The Bock’s Office: ‘American Hustle’ a tricky tale of deceit
December 26, 2013
If you go…
“American Hustle,” rated R
Rating: 3 out of 4 stars
Running time: 138 minutes
Starring: Christian Bale, Amy Adams, Bradley Cooper and Jennifer Lawrence.
Now playing at Wildhorse Stadium Cinemas.
Last year in "Argo," we saw a movie about the Central Intelligence Agency going through unusual channels to pull off a vital mission several decades ago. Now, we see a similar kind of story in the same time period in "American Hustle," albeit with a different government body where apparently "intelligence" is not a prerequisite for being hired.
In 1978, Irving Rosenfeld (Christian Bale) is making a killing in his many business ventures. Keeping a face of legitimacy through his chain of dry cleaners, his real money comes from dealing fake art and an ongoing investment scam, which he has managed to grow with the help of his partner and paramour, Sydney Prosser (Amy Adams).
The two have been living the high life with no one being any the wiser, except perhaps Irving's wife (Jennifer Lawrence), but as long as he keeps his work and home life separate, there need never be a problem. Nevertheless, their system hits a snag when the FBI gets involved, and Agent Richie DiMaso (Bradley Cooper) busts them for fraud.
The only way out for the duo is to assist Richie as he casts his net to catch much bigger fish, like crooked politicians. Among the G-Man's targets is Camden, N.J., Mayor Carmine Polito (Jeremy Renner), whose desire to revive the struggling economy of his state has him talking to all the wrong people.
Irving and Sydney are glad to participate in anything that gets them out of trouble, but they find their own complications when Irving begins to become too friendly with their quarry and Sydney's flirtations with Richie start to get a little too real.
Whether losing a dangerous amount of weight for a role or rebuilding sinew to play Batman, Bale's ever-changing physique is as much an actor as he is with Irving's paunchy torso and hunched shoulders a far cry from anything the man has done before. The real Irving — 1970s con man Melvin Weinberg — was once slated to be played by John Belushi, and though Bale doesn't quite convince he's as much of a slob, he does convey that kind of explosiveness and endless confidence of someone who really doesn't have any good reason to be cocky other than an ego that's as inflated as his gut.
Adams' Sydney — based on Evelyn Knight — admits that her lover is kind of a pig, but as someone who also believes she's the smartest person in the room, it's no wonder they click. She's the one who plays all the angles in the relationship, slipping in and out of a British accent as the invented persona Lady Edith Greensly whenever it suits her, namely seducing the man who holds their fate in his hands.
Cooper is hilarious as the agent who is certain he's about to be the next big star of the FBI, even though his operations are wholly dependent on the machinations of those who actually know what they're doing. On the other side of it, Renner's Carmine — based on one-time New Jersey golden boy Angelo Errichetti — garners sympathy as an unsuspecting sheep with good intentions about to be chewed up and spit out by a pack of wolves.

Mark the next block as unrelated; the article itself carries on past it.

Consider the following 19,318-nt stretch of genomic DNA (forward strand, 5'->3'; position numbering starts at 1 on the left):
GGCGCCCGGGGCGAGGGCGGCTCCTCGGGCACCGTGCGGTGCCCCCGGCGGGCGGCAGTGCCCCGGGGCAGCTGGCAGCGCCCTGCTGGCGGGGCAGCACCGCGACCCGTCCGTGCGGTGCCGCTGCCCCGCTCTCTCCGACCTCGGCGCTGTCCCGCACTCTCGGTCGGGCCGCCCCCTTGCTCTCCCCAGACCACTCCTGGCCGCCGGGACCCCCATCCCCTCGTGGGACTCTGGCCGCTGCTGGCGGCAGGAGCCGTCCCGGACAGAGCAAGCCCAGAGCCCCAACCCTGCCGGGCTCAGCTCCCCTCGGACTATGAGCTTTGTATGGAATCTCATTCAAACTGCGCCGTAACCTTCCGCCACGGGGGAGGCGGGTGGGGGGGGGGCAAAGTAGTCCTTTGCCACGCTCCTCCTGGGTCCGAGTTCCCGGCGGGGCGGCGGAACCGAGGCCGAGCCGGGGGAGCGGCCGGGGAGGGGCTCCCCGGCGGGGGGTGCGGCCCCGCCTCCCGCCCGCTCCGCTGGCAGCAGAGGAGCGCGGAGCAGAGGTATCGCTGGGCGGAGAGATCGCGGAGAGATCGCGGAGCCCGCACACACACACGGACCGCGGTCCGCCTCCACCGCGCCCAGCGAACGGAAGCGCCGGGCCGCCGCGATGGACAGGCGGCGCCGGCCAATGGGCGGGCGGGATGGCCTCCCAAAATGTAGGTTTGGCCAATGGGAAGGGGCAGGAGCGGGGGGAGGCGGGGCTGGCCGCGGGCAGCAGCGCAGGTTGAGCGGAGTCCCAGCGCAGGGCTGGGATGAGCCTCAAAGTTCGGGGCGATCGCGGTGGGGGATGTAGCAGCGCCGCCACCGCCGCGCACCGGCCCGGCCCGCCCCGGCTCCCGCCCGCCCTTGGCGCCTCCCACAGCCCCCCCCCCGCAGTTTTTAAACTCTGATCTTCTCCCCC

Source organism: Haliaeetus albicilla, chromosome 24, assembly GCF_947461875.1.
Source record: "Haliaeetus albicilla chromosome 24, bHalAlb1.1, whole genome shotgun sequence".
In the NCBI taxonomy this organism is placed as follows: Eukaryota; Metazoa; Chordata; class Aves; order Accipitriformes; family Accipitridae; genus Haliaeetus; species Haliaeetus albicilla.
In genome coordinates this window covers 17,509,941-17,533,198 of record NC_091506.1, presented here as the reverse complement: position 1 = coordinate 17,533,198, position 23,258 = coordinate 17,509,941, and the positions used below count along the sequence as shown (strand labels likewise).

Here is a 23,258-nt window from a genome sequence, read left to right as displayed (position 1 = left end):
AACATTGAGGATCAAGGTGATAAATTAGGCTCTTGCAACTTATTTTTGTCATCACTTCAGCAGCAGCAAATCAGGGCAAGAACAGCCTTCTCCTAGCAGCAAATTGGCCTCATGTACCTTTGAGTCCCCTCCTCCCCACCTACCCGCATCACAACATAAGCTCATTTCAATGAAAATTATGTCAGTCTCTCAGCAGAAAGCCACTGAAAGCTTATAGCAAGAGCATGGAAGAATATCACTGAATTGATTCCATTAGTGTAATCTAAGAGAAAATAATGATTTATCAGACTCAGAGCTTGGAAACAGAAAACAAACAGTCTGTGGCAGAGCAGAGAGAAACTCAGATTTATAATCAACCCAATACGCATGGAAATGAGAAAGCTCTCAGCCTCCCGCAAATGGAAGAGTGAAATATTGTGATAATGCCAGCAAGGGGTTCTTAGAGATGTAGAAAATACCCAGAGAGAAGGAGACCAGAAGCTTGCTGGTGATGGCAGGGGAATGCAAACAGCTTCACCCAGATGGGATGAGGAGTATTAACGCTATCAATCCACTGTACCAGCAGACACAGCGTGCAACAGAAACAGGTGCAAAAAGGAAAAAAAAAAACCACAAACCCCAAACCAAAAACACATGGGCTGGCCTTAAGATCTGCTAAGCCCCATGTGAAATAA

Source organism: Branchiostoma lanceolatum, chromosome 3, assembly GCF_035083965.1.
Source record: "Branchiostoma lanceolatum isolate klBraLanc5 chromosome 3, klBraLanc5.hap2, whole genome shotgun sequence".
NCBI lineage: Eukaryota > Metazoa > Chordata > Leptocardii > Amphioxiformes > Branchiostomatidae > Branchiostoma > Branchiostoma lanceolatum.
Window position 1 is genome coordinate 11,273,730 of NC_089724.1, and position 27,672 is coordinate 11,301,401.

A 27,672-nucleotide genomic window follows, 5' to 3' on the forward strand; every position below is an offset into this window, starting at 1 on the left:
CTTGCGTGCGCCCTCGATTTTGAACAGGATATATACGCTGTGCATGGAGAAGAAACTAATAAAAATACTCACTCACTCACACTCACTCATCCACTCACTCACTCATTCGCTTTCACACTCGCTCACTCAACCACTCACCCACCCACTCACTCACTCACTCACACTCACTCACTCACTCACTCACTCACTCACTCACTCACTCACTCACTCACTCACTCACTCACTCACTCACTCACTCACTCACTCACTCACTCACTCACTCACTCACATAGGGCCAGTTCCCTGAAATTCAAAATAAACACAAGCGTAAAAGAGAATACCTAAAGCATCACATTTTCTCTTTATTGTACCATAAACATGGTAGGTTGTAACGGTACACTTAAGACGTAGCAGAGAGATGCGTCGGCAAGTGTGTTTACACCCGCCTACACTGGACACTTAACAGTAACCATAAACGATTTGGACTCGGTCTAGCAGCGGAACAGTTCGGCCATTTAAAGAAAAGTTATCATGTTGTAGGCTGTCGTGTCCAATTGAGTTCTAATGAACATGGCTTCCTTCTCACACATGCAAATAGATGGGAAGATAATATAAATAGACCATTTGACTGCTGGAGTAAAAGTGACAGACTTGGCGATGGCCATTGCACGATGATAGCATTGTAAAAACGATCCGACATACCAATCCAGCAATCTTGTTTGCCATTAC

And then there's Lawrence as Irving's insufferable spouse, Rosalyn, a neglected harpy who knows her marriage began out of pity and constantly threatens to expose her husband for the liar she knows him to be. Her knack for causing household appliances to go up in flames shows she doesn't mind causing a fuss if she feels slighted, but the forcefulness of how she talks and acts demonstrates she's much more than just a minor nuisance.
Rosalyn's babble about her favorite nail polish, Sydney's love of haute couture and the men of the tale putting a preposterous amount of work into their hair reveals how many layers there are to a group of people who are all about vanity. Renner's pompadour and Cooper's awful home perm are one thing, yet it's seeing Bale engineer an intricate, multi-step comb-over that bares the truth of all this fakery — an aspect that director and co-writer David O. Russell gleefully exploits in his parable about the real-life doings of the folks involved in Abscam in the era when no shade of brown was considered unfashionable and anyone who liked disco wasn't doing so ironically.
If you think there's a real moral involved here, you may as well be Richie's supervisor (Louis C.K.) attempting to impart wisdom to his employee with an anecdote about ice-fishing — a story of timing and patience that means nothing to someone who thinks he's got it all figured out. Russell's objective of emphasizing the abhorrent actions and attitudes of these people works well, matching the kind of farcical humor in movies like "The Informant!" and "Burn After Reading."
In fact, this strategy works all too well.
Yes, we laugh at them, but Russell also wants us to consider them real people with vulnerabilities and dreams, something he's attempted to do in his last couple movies, and while we could connect with the characters of "The Fighter" and "Silver Linings Playbook," the personalities here are too exaggerated to be completely convincing.
The disclaimer for "American Hustle" lets us know that it's by no means the whole truth and nothing but the truth. Therefore it should be no surprise that the level of gravitas doesn't quite feel authentic even though the cast does all it can.
Still, never let it be said that the facts should get in the way of a good story.
Contact Andy Bockelman at 970-875-1793 or abockelman@CraigDailyPress.com.